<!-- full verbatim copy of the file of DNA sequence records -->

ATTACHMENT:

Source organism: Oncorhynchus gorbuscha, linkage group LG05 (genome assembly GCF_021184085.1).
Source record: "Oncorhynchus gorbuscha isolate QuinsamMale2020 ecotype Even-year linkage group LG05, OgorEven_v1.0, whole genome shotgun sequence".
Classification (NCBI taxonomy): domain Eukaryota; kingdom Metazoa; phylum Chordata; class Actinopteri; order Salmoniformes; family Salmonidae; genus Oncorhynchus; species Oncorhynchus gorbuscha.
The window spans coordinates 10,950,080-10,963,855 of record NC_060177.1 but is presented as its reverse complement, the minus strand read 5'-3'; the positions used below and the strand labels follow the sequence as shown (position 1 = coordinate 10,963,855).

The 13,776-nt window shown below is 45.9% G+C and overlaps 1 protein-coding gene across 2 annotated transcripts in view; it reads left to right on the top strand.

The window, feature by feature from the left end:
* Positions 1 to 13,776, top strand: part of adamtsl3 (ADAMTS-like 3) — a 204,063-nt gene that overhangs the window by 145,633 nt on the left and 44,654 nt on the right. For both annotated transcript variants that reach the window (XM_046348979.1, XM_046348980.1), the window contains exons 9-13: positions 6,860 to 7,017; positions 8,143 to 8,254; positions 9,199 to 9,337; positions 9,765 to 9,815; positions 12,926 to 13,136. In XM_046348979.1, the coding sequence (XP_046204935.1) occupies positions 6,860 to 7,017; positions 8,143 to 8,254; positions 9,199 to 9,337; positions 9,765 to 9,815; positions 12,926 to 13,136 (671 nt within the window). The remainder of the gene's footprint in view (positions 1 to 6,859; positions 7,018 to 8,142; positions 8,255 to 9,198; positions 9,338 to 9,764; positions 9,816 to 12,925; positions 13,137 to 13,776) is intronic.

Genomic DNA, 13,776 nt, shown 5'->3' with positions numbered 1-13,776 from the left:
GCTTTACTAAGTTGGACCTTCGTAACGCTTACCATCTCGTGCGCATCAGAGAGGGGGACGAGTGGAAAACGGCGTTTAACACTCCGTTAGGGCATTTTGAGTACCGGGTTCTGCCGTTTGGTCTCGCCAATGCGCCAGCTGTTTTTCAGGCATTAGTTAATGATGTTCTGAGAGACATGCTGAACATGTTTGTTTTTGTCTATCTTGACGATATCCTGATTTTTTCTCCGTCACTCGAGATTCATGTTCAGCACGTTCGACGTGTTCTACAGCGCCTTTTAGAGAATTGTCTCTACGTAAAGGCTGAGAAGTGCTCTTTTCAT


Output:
Source organism: Oncorhynchus gorbuscha, linkage group LG05 (genome assembly GCF_021184085.1).
Source record: "Oncorhynchus gorbuscha isolate QuinsamMale2020 ecotype Even-year linkage group LG05, OgorEven_v1.0, whole genome shotgun sequence".
Classification (NCBI taxonomy): domain Eukaryota; kingdom Metazoa; phylum Chordata; class Actinopteri; order Salmoniformes; family Salmonidae; genus Oncorhynchus; species Oncorhynchus gorbuscha.
The window spans coordinates 10,950,080-10,963,855 of record NC_060177.1 but is presented as its reverse complement, the minus strand read 5'-3'; the positions used below and the strand labels follow the sequence as shown (position 1 = coordinate 10,963,855).

The 13,776-nt window shown below is 45.9% G+C and overlaps 1 protein-coding gene across 2 annotated transcripts in view; it reads left to right on the top strand.

The window, feature by feature from the left end:
* Positions 1 to 13,776, top strand: part of adamtsl3 (ADAMTS-like 3) — a 204,063-nt gene that overhangs the window by 145,633 nt on the left and 44,654 nt on the right. For both annotated transcript variants that reach the window (XM_046348979.1, XM_046348980.1), the window contains exons 9-13: positions 6,860 to 7,017; positions 8,143 to 8,254; positions 9,199 to 9,337; positions 9,765 to 9,815; positions 12,926 to 13,136. In XM_046348979.1, the coding sequence (XP_046204935.1) occupies positions 6,860 to 7,017; positions 8,143 to 8,254; positions 9,199 to 9,337; positions 9,765 to 9,815; positions 12,926 to 13,136 (671 nt within the window). The remainder of the gene's footprint in view (positions 1 to 6,859; positions 7,018 to 8,142; positions 8,255 to 9,198; positions 9,338 to 9,764; positions 9,816 to 12,925; positions 13,137 to 13,776) is intronic.

Genomic DNA, 13,776 nt, shown 5'->3' with positions numbered 1-13,776 from the left:
GCTTTACTAAGTTGGACCTTCGTAACGCTTACCATCTCGTGCGCATCAGAGAGGGGGACGAGTGGAAAACGGCGTTTAACACTCCGTTAGGGCATTTTGAGTACCGGGTTCTGCCGTTTGGTCTCGCCAATGCGCCAGCTGTTTTTCAGGCATTAGTTAATGATGTTCTGAGAGACATGCTGAACATGTTTGTTTTTGTCTATCTTGACGATATCCTGATTTTTTCTCCGTCACTCGAGATTCATGTTCAGCACGTTCGACGTGTTCTACAGCGCCTTTTAGAGAATTGTCTCTACGTAAAGGCTGAGAAGTGCTCTTTTCAT